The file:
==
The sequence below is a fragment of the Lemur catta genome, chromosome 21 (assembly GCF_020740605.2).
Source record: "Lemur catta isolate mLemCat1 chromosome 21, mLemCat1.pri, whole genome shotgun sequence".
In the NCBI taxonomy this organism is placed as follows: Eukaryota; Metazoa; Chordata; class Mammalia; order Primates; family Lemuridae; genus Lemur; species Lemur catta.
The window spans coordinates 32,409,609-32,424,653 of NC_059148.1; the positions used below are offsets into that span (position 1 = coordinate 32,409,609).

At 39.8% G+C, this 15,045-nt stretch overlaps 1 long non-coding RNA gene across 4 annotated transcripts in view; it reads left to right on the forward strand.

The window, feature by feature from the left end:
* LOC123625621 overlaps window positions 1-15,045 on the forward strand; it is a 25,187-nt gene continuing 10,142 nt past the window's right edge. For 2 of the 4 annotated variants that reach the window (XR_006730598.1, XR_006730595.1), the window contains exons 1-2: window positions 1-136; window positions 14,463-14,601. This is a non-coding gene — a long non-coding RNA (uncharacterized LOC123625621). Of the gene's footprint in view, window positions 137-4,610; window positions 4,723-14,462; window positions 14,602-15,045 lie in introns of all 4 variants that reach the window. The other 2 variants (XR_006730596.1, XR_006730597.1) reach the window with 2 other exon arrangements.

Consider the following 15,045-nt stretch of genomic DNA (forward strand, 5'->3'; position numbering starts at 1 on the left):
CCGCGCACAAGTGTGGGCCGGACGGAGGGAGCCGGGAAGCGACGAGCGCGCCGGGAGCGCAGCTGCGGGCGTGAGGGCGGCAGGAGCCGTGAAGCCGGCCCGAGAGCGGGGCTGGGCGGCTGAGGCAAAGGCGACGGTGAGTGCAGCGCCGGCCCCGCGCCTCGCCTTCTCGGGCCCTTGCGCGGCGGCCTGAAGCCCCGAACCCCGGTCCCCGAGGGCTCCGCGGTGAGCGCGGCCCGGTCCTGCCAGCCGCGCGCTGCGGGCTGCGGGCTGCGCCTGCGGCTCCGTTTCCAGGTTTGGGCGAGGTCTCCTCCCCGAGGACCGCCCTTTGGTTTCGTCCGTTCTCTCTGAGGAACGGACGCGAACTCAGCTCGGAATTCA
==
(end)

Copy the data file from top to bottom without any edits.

The sequence below is a fragment of the Lemur catta genome, chromosome 21 (assembly GCF_020740605.2).
Source record: "Lemur catta isolate mLemCat1 chromosome 21, mLemCat1.pri, whole genome shotgun sequence".
In the NCBI taxonomy this organism is placed as follows: Eukaryota; Metazoa; Chordata; class Mammalia; order Primates; family Lemuridae; genus Lemur; species Lemur catta.
The window spans coordinates 32,409,609-32,424,653 of NC_059148.1; the positions used below are offsets into that span (position 1 = coordinate 32,409,609).

At 39.8% G+C, this 15,045-nt stretch overlaps 1 long non-coding RNA gene across 4 annotated transcripts in view; it reads left to right on the forward strand.

The window, feature by feature from the left end:
* LOC123625621 overlaps window positions 1-15,045 on the forward strand; it is a 25,187-nt gene continuing 10,142 nt past the window's right edge. For 2 of the 4 annotated variants that reach the window (XR_006730598.1, XR_006730595.1), the window contains exons 1-2: window positions 1-136; window positions 14,463-14,601. This is a non-coding gene — a long non-coding RNA (uncharacterized LOC123625621). Of the gene's footprint in view, window positions 137-4,610; window positions 4,723-14,462; window positions 14,602-15,045 lie in introns of all 4 variants that reach the window. The other 2 variants (XR_006730596.1, XR_006730597.1) reach the window with 2 other exon arrangements.

Consider the following 15,045-nt stretch of genomic DNA (forward strand, 5'->3'; position numbering starts at 1 on the left):
CCGCGCACAAGTGTGGGCCGGACGGAGGGAGCCGGGAAGCGACGAGCGCGCCGGGAGCGCAGCTGCGGGCGTGAGGGCGGCAGGAGCCGTGAAGCCGGCCCGAGAGCGGGGCTGGGCGGCTGAGGCAAAGGCGACGGTGAGTGCAGCGCCGGCCCCGCGCCTCGCCTTCTCGGGCCCTTGCGCGGCGGCCTGAAGCCCCGAACCCCGGTCCCCGAGGGCTCCGCGGTGAGCGCGGCCCGGTCCTGCCAGCCGCGCGCTGCGGGCTGCGGGCTGCGCCTGCGGCTCCGTTTCCAGGTTTGGGCGAGGTCTCCTCCCCGAGGACCGCCCTTTGGTTTCGTCCGTTCTCTCTGAGGAACGGACGCGAACTCAGCTCGGAATTCA